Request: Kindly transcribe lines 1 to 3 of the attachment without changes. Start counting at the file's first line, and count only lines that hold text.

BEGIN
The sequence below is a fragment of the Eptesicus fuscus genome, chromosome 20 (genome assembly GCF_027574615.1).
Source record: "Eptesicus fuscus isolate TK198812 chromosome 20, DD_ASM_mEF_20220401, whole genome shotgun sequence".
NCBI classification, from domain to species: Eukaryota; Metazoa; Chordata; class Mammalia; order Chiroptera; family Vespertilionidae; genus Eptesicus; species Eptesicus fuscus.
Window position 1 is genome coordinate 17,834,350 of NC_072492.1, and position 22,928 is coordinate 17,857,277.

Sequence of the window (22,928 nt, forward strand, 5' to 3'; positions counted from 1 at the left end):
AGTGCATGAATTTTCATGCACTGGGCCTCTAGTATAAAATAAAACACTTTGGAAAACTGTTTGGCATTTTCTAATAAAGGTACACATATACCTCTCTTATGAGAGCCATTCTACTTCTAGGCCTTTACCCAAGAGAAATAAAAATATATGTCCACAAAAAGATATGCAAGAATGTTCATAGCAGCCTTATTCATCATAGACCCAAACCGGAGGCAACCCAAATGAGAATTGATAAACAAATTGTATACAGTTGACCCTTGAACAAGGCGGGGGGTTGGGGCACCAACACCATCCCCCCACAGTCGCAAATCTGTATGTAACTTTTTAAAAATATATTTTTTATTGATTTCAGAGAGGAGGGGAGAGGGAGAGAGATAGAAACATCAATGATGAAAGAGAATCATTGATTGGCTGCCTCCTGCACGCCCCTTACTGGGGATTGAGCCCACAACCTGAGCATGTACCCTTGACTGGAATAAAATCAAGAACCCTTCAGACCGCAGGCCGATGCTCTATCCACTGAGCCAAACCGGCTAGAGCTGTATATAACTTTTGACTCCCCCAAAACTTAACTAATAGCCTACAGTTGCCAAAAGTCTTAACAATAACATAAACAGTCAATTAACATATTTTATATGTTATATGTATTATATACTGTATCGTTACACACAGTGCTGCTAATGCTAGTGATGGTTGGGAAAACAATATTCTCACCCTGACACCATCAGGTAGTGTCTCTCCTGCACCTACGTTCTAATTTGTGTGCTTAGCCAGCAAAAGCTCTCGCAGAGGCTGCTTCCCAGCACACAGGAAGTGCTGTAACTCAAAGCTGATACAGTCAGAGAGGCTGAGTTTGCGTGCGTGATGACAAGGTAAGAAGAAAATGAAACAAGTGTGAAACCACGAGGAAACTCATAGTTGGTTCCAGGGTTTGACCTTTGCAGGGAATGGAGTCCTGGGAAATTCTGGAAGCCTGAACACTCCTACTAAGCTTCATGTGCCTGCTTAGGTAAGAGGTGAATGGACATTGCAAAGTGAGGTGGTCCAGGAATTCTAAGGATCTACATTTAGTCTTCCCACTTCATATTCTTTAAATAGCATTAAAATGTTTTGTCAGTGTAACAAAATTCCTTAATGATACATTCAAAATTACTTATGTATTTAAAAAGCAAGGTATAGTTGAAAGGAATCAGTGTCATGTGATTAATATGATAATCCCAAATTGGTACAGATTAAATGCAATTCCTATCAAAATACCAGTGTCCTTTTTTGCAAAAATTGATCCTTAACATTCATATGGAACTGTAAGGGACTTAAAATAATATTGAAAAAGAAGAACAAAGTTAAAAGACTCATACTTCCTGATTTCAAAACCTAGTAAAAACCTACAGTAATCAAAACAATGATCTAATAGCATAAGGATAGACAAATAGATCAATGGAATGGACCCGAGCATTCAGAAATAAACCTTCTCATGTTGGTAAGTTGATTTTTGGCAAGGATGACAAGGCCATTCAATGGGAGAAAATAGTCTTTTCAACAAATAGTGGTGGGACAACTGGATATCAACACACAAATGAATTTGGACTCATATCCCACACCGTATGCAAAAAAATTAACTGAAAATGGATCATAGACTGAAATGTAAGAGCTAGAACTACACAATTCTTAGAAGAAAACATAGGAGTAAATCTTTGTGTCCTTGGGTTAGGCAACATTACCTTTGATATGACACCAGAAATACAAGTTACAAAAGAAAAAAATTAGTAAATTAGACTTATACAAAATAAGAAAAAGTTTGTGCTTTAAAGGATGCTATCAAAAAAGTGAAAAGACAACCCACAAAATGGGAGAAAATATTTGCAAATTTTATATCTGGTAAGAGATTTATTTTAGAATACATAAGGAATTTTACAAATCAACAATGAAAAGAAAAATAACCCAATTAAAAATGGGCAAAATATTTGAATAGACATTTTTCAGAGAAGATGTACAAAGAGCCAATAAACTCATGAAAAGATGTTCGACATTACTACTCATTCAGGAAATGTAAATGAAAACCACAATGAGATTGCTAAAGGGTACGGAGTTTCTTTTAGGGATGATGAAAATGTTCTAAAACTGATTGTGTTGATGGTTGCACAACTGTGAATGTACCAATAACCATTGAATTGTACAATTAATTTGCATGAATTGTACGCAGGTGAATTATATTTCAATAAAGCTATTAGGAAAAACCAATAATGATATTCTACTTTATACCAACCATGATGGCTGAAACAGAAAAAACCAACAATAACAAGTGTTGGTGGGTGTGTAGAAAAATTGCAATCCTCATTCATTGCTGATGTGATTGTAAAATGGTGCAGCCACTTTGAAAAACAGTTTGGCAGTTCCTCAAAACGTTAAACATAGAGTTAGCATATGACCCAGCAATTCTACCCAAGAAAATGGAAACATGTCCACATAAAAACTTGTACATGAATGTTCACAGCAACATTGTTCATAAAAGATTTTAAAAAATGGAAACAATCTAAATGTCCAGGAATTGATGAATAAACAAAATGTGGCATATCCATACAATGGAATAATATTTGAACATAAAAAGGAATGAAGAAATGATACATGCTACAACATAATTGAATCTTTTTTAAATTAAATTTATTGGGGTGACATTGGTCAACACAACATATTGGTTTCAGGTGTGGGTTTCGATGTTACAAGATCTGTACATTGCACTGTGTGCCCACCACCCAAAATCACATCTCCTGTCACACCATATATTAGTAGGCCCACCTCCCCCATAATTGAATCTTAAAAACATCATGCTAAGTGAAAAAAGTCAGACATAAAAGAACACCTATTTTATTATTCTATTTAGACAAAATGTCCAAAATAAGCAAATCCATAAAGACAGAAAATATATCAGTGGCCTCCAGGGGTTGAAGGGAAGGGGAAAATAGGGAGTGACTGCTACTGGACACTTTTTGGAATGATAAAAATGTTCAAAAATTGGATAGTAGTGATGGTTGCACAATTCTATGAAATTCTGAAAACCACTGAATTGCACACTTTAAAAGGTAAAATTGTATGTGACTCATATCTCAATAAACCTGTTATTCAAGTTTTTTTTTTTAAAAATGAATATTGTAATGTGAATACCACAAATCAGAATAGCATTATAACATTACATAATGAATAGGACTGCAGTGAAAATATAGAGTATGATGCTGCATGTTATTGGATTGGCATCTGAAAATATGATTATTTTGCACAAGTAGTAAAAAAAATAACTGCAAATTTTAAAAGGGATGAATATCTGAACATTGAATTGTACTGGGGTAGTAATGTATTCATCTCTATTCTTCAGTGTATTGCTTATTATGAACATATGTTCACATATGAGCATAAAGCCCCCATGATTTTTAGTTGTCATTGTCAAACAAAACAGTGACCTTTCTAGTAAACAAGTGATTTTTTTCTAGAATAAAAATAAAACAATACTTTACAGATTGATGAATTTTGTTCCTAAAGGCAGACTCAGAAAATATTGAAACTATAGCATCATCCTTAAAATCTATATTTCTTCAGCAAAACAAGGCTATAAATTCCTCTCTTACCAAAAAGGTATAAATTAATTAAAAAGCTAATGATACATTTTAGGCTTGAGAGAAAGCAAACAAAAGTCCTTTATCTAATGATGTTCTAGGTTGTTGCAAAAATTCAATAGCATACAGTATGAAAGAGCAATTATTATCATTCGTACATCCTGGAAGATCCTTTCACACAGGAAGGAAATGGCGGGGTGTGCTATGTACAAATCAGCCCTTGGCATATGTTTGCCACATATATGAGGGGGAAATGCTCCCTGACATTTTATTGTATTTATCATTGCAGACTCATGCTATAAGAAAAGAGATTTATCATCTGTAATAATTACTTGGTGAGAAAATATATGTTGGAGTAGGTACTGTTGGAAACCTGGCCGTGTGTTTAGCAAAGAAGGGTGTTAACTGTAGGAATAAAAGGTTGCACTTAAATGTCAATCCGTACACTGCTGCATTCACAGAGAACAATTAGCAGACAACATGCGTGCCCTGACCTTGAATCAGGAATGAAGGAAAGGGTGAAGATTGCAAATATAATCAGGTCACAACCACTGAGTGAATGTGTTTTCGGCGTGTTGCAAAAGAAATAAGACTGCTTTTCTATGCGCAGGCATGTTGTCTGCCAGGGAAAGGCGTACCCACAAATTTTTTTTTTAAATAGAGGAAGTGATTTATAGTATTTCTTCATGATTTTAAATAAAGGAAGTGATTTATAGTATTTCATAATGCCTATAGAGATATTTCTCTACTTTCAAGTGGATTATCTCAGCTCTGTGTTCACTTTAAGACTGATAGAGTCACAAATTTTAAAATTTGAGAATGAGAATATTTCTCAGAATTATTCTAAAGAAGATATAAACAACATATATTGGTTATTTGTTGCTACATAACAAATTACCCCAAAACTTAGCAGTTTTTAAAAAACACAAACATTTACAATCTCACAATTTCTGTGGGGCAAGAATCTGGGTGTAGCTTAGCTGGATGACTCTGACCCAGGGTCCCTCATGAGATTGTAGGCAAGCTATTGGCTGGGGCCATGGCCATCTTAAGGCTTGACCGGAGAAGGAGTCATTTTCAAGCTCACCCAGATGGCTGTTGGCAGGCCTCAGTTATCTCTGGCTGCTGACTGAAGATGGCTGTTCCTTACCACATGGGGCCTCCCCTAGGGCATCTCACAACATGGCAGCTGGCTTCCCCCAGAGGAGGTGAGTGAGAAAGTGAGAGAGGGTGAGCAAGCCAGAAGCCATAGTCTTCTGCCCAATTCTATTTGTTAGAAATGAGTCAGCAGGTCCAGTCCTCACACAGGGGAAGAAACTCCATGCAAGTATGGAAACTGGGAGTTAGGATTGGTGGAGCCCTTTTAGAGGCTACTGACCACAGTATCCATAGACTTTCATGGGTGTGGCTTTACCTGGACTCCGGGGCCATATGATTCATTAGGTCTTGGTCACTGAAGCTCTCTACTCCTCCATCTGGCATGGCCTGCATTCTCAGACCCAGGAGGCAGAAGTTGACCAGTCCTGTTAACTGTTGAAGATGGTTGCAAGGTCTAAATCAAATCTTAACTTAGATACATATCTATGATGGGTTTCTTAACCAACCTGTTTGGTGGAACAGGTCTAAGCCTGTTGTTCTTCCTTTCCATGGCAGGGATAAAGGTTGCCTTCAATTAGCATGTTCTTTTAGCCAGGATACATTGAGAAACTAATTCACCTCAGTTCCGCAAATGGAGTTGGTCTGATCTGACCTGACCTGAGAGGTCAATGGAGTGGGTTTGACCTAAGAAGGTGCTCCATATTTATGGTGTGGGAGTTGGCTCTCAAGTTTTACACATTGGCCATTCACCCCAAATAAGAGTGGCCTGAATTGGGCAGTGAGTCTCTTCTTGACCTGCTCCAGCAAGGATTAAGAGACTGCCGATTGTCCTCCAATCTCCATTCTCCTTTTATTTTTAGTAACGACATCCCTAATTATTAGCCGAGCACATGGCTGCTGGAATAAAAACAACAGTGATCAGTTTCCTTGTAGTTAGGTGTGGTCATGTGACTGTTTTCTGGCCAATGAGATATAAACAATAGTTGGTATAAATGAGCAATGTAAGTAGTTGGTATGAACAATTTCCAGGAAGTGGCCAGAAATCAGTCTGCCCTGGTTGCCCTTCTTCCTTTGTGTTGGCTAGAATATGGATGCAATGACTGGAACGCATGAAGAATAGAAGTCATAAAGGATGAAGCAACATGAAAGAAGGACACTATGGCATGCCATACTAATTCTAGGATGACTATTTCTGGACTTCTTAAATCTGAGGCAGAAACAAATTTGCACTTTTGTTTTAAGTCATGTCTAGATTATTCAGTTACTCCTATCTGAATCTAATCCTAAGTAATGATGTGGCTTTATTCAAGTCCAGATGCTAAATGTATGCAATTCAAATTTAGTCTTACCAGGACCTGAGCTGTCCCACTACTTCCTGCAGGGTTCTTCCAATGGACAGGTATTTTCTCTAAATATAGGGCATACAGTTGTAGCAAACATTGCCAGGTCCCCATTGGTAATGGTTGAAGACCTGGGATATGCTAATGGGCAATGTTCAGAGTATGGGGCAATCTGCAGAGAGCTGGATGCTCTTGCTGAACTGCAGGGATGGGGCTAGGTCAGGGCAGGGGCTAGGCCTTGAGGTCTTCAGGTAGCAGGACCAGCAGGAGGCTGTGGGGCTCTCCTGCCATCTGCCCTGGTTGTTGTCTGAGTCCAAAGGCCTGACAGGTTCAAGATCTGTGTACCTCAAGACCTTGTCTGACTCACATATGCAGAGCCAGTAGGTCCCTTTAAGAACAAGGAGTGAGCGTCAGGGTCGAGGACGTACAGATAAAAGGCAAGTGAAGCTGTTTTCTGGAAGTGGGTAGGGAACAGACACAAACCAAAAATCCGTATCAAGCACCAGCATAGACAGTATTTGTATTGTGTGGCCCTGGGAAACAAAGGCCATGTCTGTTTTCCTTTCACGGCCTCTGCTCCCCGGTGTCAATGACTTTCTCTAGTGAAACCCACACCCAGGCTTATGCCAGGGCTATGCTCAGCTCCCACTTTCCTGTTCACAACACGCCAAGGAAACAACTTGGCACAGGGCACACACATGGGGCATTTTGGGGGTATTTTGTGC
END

The sequence below is a fragment of the Eptesicus fuscus genome, chromosome 20 (genome assembly GCF_027574615.1).
Source record: "Eptesicus fuscus isolate TK198812 chromosome 20, DD_ASM_mEF_20220401, whole genome shotgun sequence".
NCBI classification, from domain to species: Eukaryota; Metazoa; Chordata; class Mammalia; order Chiroptera; family Vespertilionidae; genus Eptesicus; species Eptesicus fuscus.